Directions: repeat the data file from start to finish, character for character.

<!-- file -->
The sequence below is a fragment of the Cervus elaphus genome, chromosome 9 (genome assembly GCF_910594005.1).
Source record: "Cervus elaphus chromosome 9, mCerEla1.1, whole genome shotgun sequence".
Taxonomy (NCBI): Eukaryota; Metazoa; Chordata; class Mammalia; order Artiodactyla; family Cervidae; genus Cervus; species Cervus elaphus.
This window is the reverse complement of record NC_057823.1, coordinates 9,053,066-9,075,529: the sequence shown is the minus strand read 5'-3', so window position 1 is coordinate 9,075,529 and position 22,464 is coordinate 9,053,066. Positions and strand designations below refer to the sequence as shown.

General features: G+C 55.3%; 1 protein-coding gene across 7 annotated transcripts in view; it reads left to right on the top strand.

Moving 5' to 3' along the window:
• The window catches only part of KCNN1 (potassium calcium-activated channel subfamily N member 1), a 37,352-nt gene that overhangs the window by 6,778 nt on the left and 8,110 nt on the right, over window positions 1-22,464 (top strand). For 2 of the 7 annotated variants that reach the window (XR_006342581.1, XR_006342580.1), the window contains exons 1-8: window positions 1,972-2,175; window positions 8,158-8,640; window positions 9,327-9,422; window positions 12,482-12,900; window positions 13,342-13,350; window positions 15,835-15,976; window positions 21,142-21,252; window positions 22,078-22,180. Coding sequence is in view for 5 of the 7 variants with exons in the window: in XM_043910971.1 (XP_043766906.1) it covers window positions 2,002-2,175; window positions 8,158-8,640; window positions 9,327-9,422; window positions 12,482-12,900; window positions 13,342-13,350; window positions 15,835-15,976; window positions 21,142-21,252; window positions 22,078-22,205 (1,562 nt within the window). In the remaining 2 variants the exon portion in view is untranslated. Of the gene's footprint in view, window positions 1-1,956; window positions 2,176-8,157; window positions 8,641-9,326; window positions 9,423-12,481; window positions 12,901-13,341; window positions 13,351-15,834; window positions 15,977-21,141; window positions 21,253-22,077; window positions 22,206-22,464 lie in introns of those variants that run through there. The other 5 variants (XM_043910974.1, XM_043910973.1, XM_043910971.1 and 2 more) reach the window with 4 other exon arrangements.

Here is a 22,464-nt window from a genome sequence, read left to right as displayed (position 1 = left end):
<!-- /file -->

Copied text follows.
The sequence below is a fragment of the Cervus elaphus genome, chromosome 9 (genome assembly GCF_910594005.1).
Source record: "Cervus elaphus chromosome 9, mCerEla1.1, whole genome shotgun sequence".
Taxonomy (NCBI): Eukaryota; Metazoa; Chordata; class Mammalia; order Artiodactyla; family Cervidae; genus Cervus; species Cervus elaphus.
This window is the reverse complement of record NC_057823.1, coordinates 9,053,066-9,075,529: the sequence shown is the minus strand read 5'-3', so window position 1 is coordinate 9,075,529 and position 22,464 is coordinate 9,053,066. Positions and strand designations below refer to the sequence as shown.

General features: G+C 55.3%; 1 protein-coding gene across 7 annotated transcripts in view; it reads left to right on the top strand.

Moving 5' to 3' along the window:
• The window catches only part of KCNN1 (potassium calcium-activated channel subfamily N member 1), a 37,352-nt gene that overhangs the window by 6,778 nt on the left and 8,110 nt on the right, over window positions 1-22,464 (top strand). For 2 of the 7 annotated variants that reach the window (XR_006342581.1, XR_006342580.1), the window contains exons 1-8: window positions 1,972-2,175; window positions 8,158-8,640; window positions 9,327-9,422; window positions 12,482-12,900; window positions 13,342-13,350; window positions 15,835-15,976; window positions 21,142-21,252; window positions 22,078-22,180. Coding sequence is in view for 5 of the 7 variants with exons in the window: in XM_043910971.1 (XP_043766906.1) it covers window positions 2,002-2,175; window positions 8,158-8,640; window positions 9,327-9,422; window positions 12,482-12,900; window positions 13,342-13,350; window positions 15,835-15,976; window positions 21,142-21,252; window positions 22,078-22,205 (1,562 nt within the window). In the remaining 2 variants the exon portion in view is untranslated. Of the gene's footprint in view, window positions 1-1,956; window positions 2,176-8,157; window positions 8,641-9,326; window positions 9,423-12,481; window positions 12,901-13,341; window positions 13,351-15,834; window positions 15,977-21,141; window positions 21,253-22,077; window positions 22,206-22,464 lie in introns of those variants that run through there. The other 5 variants (XM_043910974.1, XM_043910973.1, XM_043910971.1 and 2 more) reach the window with 4 other exon arrangements.

Here is a 22,464-nt window from a genome sequence, read left to right as displayed (position 1 = left end):